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Chapter 10 — Carriglea

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Physical abuse


The proposed staff overhaul took place and, by November 1946, only two of the 11 members of the previous year’s Community remained: the much criticised Superior, and another Brother, Br Durrant,10 whose only duty was to take care of the sacristy. Seven Brothers were transferred into Carriglea, and nine Brothers were transferred out of the Institution.11


Amongst the Brothers transferred to Carriglea was Br Maslin12, who had spent the previous five years in Letterfrack. He had also spent over a year in Tralee prior to that. He had a ferocious reputation as Disciplinarian in Letterfrack, to the extent that a Brother felt compelled to complain to a Visitor from the Provincial Council during an annual Visitation. In a letter outlining his concerns, he wrote that the Disciplinarian ‘can inflict terrible punishment on children and the boys have a awful dread of his anger’. The nub of the Brother’s concern, which he shared with other members of the Letterfrack Community, was that the Disciplinarian was happy to mete out severe punishment on the flimsiest of evidence, particularly if the alleged crime was sexual activity amongst boys.


The Investigation Committee heard evidence from an ex-resident of Carriglea who described this Brother as ‘an animal’. He alleged that Br Maslin was random and indiscriminate in his use of corporal punishment. He stated, ‘He would go behind you and he would just give you a whack. A whack of the leather on the head or the ears’. He used a leather strap to inflict punishment and he carried a cat-o’-nine-tails around with him, which was terrifying for the children.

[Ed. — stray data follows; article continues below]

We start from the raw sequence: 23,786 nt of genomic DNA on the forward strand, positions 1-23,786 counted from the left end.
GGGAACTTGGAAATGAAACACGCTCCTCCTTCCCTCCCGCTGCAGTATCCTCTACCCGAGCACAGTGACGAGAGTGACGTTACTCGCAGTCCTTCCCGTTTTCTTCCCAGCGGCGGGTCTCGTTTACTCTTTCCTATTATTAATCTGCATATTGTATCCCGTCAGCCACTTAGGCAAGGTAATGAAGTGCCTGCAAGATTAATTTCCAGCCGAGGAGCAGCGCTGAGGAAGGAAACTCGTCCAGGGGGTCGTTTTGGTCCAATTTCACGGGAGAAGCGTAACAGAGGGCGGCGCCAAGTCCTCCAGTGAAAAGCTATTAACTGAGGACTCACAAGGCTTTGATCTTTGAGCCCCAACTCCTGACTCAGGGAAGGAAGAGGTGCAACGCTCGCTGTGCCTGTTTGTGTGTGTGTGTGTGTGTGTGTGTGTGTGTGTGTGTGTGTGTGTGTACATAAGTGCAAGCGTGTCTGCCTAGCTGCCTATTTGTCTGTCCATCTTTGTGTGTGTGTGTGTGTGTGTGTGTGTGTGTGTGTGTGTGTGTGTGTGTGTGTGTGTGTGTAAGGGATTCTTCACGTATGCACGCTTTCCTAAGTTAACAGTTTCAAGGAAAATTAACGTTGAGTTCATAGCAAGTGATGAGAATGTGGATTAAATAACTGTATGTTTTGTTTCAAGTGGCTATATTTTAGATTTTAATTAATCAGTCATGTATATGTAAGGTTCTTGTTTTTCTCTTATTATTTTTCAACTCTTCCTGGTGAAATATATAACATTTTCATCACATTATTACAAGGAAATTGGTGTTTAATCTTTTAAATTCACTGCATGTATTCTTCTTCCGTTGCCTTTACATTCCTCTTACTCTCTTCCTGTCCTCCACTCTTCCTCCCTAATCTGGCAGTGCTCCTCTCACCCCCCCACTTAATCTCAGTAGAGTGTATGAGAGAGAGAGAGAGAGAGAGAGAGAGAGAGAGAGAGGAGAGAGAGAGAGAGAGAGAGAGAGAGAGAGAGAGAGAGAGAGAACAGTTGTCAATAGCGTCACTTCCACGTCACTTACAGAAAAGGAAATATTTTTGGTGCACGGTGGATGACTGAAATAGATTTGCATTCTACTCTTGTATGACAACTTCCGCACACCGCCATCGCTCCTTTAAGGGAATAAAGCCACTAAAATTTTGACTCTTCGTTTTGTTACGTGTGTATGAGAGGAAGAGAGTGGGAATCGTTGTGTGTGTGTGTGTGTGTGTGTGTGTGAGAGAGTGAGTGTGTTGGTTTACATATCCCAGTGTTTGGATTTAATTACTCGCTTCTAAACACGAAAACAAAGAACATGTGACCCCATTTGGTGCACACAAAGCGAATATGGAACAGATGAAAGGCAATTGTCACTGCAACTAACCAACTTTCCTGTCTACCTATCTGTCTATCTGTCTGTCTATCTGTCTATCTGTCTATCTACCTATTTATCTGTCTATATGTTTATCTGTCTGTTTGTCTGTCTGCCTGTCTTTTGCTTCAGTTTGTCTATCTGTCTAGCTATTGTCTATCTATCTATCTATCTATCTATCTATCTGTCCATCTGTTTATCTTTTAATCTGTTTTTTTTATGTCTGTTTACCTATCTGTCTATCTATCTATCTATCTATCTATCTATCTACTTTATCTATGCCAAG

Br Maslin supervised the washroom in the evening time and would beat the boys with a strap if they were too slow. This former resident described the daily scene in the washroom as follows: In the evenings if you had to go up to the washroom, there was a big washroom with all the taps and all that, and everything was cold, it was all cold, there was water in them. What you used to do was the kids used line up in two, one and then one behind him, and what you had to do was he just roared first ‘right leg’, you put your right leg in and you got the soap and you washed it and then he would say ‘wash off the soap’. Then you had the stand back and the next kid would go in and he would put his right foot up on the thing.